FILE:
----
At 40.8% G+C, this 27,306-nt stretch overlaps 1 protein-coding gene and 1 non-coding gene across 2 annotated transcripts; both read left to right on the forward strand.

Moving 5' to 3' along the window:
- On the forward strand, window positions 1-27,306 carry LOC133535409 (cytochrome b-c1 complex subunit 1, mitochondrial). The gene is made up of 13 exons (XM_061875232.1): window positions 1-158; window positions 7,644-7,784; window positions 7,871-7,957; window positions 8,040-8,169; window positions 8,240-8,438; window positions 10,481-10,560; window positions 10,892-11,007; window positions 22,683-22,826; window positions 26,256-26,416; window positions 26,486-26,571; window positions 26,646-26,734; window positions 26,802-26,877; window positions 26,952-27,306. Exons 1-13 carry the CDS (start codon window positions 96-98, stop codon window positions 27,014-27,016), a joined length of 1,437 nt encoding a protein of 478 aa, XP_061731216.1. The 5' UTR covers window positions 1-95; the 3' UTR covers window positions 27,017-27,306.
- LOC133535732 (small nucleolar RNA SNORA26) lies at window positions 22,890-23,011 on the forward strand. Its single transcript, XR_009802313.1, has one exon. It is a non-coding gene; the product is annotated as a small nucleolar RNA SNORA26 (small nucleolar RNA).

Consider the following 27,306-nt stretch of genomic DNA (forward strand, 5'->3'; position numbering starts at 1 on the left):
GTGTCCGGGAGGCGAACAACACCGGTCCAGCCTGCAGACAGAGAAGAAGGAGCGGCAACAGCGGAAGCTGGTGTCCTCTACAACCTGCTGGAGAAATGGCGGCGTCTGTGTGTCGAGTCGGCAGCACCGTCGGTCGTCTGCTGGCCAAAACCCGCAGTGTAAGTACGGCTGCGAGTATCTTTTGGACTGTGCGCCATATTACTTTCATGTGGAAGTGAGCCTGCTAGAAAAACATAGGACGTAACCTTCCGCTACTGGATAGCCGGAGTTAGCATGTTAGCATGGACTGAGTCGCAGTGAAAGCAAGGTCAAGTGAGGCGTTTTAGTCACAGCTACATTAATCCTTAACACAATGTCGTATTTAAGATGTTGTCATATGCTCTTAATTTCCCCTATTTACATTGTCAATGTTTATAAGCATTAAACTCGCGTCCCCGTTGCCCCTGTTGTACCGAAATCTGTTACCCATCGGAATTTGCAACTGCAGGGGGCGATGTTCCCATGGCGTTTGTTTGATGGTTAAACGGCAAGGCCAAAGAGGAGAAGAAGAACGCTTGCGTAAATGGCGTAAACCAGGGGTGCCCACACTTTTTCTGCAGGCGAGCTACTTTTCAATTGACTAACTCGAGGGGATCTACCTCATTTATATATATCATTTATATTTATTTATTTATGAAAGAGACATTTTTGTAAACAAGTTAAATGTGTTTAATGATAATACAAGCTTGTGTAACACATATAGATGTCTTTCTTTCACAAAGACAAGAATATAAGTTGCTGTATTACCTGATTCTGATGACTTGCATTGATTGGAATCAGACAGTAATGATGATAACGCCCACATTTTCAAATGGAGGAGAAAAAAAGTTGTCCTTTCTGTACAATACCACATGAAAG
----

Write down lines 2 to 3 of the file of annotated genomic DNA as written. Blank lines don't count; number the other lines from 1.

Moving 5' to 3' along the window:
- On the forward strand, window positions 1-27,306 carry LOC133535409 (cytochrome b-c1 complex subunit 1, mitochondrial). The gene is made up of 13 exons (XM_061875232.1): window positions 1-158; window positions 7,644-7,784; window positions 7,871-7,957; window positions 8,040-8,169; window positions 8,240-8,438; window positions 10,481-10,560; window positions 10,892-11,007; window positions 22,683-22,826; window positions 26,256-26,416; window positions 26,486-26,571; window positions 26,646-26,734; window positions 26,802-26,877; window positions 26,952-27,306. Exons 1-13 carry the CDS (start codon window positions 96-98, stop codon window positions 27,014-27,016), a joined length of 1,437 nt encoding a protein of 478 aa, XP_061731216.1. The 5' UTR covers window positions 1-95; the 3' UTR covers window positions 27,017-27,306.